(Here's where the season 2 spoilers come in, just as soon as I'm a somnambulist, not a vampire…)
So let's get to the season itself, which did a nice job flipping the dynamic among the quartet so that Brett and Michelle were the screwed-up ones most of the year, while Alex and Tina were the together ones, relatively speaking. The silver lining of the cancellation is that the finale the Duplass brothers made doesn't leave the audience hanging forever, even if it plants the seeds for future stories that we'll never get to see. Brett and Michelle have reunited, and now have to figure out how to run the charter school. (And if they can't, maybe they can see if Kristina Braverman is available to help.) After two seasons of flirting and fighting, Alex and Tina finally hook up, and their decision to have unprotected sex – and the very pregnant pause as the two of them look at each other and consider what that means – suggests a way forward for them where both of them finally get everything they want. A third season would of course show that things would be much more complicated for both couples, and I'd have enjoyed seeing Tina grapple with the realities of motherhood versus cool aunt-dom, but we can treat this as a happy ending rather than a sadistic permanent cliffhanger.
Though the charter school plot wasn't this season's high point, even with the presence of a blonde and chilly Katie Aselton as Michelle's best frenemy Anna, pairing the school with the guys' ridiculous Dune puppet show idea – and having Melanie, Alex, and baby Frankie all hate the puppet show when they finally see it – neatly tied a lot of the season together. I can't lie: I got more than a little choked up when Sophie disrupted Anna's speech to solemnly ask the other kids, “Want to come to another planet?” and ensure victory for her parents. And that story arc improbably offered some redemption for Joshua Leonard's director character, who was so awful in season 1, and this year actually got himself arrested to protect the group who were stealing sand off the beach.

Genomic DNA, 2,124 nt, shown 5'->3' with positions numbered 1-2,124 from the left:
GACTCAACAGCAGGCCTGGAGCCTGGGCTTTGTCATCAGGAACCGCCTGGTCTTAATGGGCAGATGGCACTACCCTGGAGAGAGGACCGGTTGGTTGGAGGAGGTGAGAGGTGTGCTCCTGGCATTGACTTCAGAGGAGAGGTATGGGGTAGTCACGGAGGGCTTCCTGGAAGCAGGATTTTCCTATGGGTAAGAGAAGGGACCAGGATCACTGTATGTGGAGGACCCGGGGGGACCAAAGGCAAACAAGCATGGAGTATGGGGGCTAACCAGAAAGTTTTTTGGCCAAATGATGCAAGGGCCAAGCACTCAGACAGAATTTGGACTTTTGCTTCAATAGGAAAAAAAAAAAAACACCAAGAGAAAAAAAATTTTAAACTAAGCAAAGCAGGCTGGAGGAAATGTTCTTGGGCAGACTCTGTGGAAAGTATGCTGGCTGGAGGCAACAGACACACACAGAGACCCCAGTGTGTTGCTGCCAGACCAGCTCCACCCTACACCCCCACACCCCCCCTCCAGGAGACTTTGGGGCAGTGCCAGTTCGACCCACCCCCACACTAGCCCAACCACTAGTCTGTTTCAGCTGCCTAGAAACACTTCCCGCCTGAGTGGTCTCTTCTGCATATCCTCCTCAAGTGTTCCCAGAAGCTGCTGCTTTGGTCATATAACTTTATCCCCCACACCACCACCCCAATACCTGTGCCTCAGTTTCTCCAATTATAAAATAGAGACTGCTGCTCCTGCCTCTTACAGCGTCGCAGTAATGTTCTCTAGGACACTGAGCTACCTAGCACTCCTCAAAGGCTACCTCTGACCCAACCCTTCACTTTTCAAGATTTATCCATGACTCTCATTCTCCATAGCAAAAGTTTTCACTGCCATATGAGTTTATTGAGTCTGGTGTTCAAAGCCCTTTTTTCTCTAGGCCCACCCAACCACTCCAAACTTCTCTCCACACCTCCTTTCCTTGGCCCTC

Along the way this season, we got lovely images like Brett going on the bike ride through Detroit, or Tina and Sophie laughing hysterically over the orange juice spill and turning an ugly moment into a nice memory, or even Brett getting his Uber hookup a handmade t-shirt for The Range, paying off one of the more esoteric musical running gags I've ever heard.
This was a show that, as I've said before, found its beauty, and its comedy, in the smallness of things. And maybe a two-season run is more appropriate for such a show than for it to run for years and years. But the Duplasses made a pretty splendid transition from filmmakers to showrunners, and I'd grown attached enough to this quartet of characters – and to the amazing range of emotions the actors playing them could achieve from episode to episode, and scene to scene – to want to see more of it all.
Instead, I'll just have to wait for the next of their 300 gestating projects to come to fruition, and hope that at a minimum, their old buddy Steve Zissis can come along. And if Lynskey and Peet are available, too, who's going to complain?
What did everybody else think of the season? Having seen it all, do you think HBO might have done the show a favor by ending it at this point in the story? Or would you have been all-in on whatever the brothers had planned for a third season?
Alan Sepinwall may be reached at email@example.com